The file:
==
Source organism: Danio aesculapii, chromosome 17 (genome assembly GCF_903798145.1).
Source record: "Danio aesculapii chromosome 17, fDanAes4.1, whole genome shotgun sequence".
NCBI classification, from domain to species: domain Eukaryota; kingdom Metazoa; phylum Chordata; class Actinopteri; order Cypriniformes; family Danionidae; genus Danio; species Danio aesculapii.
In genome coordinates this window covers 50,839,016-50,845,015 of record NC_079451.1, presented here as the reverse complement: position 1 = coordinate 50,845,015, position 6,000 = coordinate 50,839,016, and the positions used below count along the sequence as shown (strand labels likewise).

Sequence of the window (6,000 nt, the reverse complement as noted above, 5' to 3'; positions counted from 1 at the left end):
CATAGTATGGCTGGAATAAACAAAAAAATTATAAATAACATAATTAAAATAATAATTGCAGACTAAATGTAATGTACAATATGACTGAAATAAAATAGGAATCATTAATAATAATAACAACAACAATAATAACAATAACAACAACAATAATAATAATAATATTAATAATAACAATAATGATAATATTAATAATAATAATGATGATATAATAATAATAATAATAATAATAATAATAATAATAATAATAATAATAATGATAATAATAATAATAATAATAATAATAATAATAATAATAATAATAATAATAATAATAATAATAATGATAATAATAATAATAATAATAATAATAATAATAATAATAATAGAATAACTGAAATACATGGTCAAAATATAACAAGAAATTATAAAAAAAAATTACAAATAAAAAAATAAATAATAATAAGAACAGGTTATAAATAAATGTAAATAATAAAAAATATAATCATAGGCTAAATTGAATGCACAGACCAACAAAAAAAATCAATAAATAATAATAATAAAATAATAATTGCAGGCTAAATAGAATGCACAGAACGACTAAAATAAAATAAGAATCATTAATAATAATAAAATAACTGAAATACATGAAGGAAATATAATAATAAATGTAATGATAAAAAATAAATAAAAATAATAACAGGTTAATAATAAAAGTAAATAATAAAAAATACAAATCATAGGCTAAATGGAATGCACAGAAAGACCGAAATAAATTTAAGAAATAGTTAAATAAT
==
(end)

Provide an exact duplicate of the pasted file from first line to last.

Source organism: Danio aesculapii, chromosome 17 (genome assembly GCF_903798145.1).
Source record: "Danio aesculapii chromosome 17, fDanAes4.1, whole genome shotgun sequence".
NCBI classification, from domain to species: domain Eukaryota; kingdom Metazoa; phylum Chordata; class Actinopteri; order Cypriniformes; family Danionidae; genus Danio; species Danio aesculapii.
In genome coordinates this window covers 50,839,016-50,845,015 of record NC_079451.1, presented here as the reverse complement: position 1 = coordinate 50,845,015, position 6,000 = coordinate 50,839,016, and the positions used below count along the sequence as shown (strand labels likewise).

Sequence of the window (6,000 nt, the reverse complement as noted above, 5' to 3'; positions counted from 1 at the left end):
CATAGTATGGCTGGAATAAACAAAAAAATTATAAATAACATAATTAAAATAATAATTGCAGACTAAATGTAATGTACAATATGACTGAAATAAAATAGGAATCATTAATAATAATAACAACAACAATAATAACAATAACAACAACAATAATAATAATAATATTAATAATAACAATAATGATAATATTAATAATAATAATGATGATATAATAATAATAATAATAATAATAATAATAATAATAATAATAATAATAATGATAATAATAATAATAATAATAATAATAATAATAATAATAATAATAATAATAATAATAATAATAATGATAATAATAATAATAATAATAATAATAATAATAATAATAATAGAATAACTGAAATACATGGTCAAAATATAACAAGAAATTATAAAAAAAAATTACAAATAAAAAAATAAATAATAATAAGAACAGGTTATAAATAAATGTAAATAATAAAAAATATAATCATAGGCTAAATTGAATGCACAGACCAACAAAAAAAATCAATAAATAATAATAATAAAATAATAATTGCAGGCTAAATAGAATGCACAGAACGACTAAAATAAAATAAGAATCATTAATAATAATAAAATAACTGAAATACATGAAGGAAATATAATAATAAATGTAATGATAAAAAATAAATAAAAATAATAACAGGTTAATAATAAAAGTAAATAATAAAAAATACAAATCATAGGCTAAATGGAATGCACAGAAAGACCGAAATAAATTTAAGAAATAGTTAAATAAT